“Eightyseven women have been here since the beginning of this year, and every year more and more contact us via the help line or come directly to the shelter”, H. tells me. H. is an Indian woman who fourty years ago started as s social worker in the surroundings of Mangalore and dedicated her life to those in need. Since then she has done so much in this city. The implementation of the shelter for battered women is just one of her activities.
“I’m sorry. We could just get a house here in the outer skirts of the city for these women. We have to pay 30,000 rupees every months for the building (that corresponds to ca. 500 EUR a month). We do not know how long we can stay here. When the landlord comes and wants to rend it to someone else, we have to leave,” she explains. “It is a question of time and I do not know what to do then. I’m getting old … what will happen. This is not good. I’d like to have an own building for them. Closer to the city and with better conditions. We can not offer them a long stay here. There are too many. We do not have the money.”
A visit at the shelter
When we arrive in a rather dark street – it is early evening – one of the two social workers who stay with the women day and night opens the big lock at the iron gate. We enter. The women expect us. Normally, there are no visitors coming here.
In front of the main entrance there are twenty bags of rice, a contribution by the governance. “Finally, that helps,” says H. “There are often delays in delivery. We get some grants, too, from the governance. But it takes too much time. Sometimes a few weeks, sometimes even some months. That’s very critical to us. Sometimes it doesn’t make me sleep. I know they need food, they cannot wait for it. How can we manage that? These are too many women. I give most of my own money, but it is not sufficient to buy rice and some vegetables for all of them. And then: the children need books, some shoes for the wet saison coming now. Inner wear, umbrellas, as well. This would be really a need. But how to do?, ” she asks.
When we enter in one of the dark rooms, a bed room with eight iron beds and a few bed linen some of the women are waiting for us, sitting on the ground. Some very young children stay there, too. These women are all very shy and haggard, some of them with visible signs of violence. Many of them suffer from psychological disorders. Most of them came here during a night, after a long walk – with nothing.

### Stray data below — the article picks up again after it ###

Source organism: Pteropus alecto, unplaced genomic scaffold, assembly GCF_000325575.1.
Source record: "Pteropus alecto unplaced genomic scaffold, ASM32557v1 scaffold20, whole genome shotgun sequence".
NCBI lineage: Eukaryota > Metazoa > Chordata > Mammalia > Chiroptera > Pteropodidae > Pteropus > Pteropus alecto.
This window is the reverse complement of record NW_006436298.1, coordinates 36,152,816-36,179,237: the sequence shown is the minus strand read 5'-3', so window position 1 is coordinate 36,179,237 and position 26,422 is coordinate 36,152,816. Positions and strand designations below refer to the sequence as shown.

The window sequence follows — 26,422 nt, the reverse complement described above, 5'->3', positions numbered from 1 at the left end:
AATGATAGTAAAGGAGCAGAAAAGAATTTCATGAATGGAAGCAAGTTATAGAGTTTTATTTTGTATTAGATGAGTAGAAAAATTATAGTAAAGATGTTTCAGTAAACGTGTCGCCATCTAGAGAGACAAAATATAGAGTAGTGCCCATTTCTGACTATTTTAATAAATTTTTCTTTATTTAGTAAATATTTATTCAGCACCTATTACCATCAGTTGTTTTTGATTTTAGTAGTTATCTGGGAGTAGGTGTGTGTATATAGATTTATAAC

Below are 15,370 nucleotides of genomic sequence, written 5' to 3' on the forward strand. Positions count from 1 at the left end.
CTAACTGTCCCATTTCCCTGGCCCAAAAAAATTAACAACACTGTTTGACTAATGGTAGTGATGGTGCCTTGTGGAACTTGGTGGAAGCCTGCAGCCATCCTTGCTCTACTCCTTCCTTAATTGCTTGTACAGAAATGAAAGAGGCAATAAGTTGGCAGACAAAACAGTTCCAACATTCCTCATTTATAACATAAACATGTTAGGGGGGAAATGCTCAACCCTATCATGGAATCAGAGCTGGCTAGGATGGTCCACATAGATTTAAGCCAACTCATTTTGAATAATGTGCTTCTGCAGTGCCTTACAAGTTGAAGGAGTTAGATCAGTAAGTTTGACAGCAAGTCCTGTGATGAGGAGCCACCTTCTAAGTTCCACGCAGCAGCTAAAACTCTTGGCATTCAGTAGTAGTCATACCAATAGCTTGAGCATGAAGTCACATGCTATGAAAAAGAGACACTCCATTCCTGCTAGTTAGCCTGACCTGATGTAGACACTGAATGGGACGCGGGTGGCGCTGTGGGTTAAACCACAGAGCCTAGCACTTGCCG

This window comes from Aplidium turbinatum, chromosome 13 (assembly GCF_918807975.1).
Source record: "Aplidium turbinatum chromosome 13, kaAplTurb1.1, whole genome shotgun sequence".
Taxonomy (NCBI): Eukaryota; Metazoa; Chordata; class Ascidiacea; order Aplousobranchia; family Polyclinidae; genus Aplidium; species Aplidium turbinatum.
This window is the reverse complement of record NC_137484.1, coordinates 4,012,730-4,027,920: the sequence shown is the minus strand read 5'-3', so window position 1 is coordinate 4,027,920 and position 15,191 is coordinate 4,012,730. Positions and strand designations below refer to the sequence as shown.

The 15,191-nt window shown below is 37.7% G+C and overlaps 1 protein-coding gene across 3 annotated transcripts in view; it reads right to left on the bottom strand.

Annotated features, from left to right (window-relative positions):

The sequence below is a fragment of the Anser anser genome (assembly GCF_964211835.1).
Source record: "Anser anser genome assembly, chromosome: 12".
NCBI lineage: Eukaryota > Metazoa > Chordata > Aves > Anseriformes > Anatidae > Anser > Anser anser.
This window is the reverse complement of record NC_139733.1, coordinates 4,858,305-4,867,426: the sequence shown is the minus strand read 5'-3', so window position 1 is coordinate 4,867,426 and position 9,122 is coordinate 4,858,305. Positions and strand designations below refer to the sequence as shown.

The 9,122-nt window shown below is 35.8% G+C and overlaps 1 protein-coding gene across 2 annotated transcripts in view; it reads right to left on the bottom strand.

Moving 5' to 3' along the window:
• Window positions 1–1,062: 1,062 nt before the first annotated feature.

“Our intent is to bring them back to mainstreame as soon as possible. Ideally, they can turn back to the parents or in the best case to the own families. We cannot keep them here for a long period. How should we manage this?”
Some young women look better, they did not live terrible conditions at home. 19+ years old women who earlier lived in the children home. “We cannot keep them in our children home when they get adult. If we don’t find husbands for them they do not know where to go. So, they can stay here. They have nothing.”
When I have joined H. early today at the NGO center which she runs I had met a young girl from the children home, 18 years old. Today it has been her wedding day, the legal one. She is sad because she will leave and live in another place. But she smiles when she looks at her husband. He takes the bag, all her belongings, and together they enter the car. “She is going to leave the children home. Her father-in-law and future husband has come from a village, two hundred km away. A small family. An arranged marriage. The huge, two days celebration in the village will take place next week only. She is very lucky as her husband comes from a good and wealthy family, a Brahman family. He is intelligent, educated and a nice young man. An engineer. She will have much more in her life now than what we could offer her. A marriage with Brahman people is a privilege. Her new family are good people. Very friendly.”
There, in the rural areas the young Brahman women get very high level education and leave the villages for going to universities. Often, these girls do not want to come back after their studies. There are no jobs for them. The young Brahman men own land and run farms or rural entities. They have to stay and want to build families. That’s why also the upper cast is open to marry someone from the lower casts. “It is a win- win. My home girl and her future husband, they like each other. They have met several times before. I allowed her to call him very often during all the past months so that they could chat and see.”
I leave the NGO in the evening with a lot of thoughts and impressions: battered and abandoned women and children. Life stories, life needs, challenges, choices. And arranged marriages. Not everything we in the West may think about it, is true.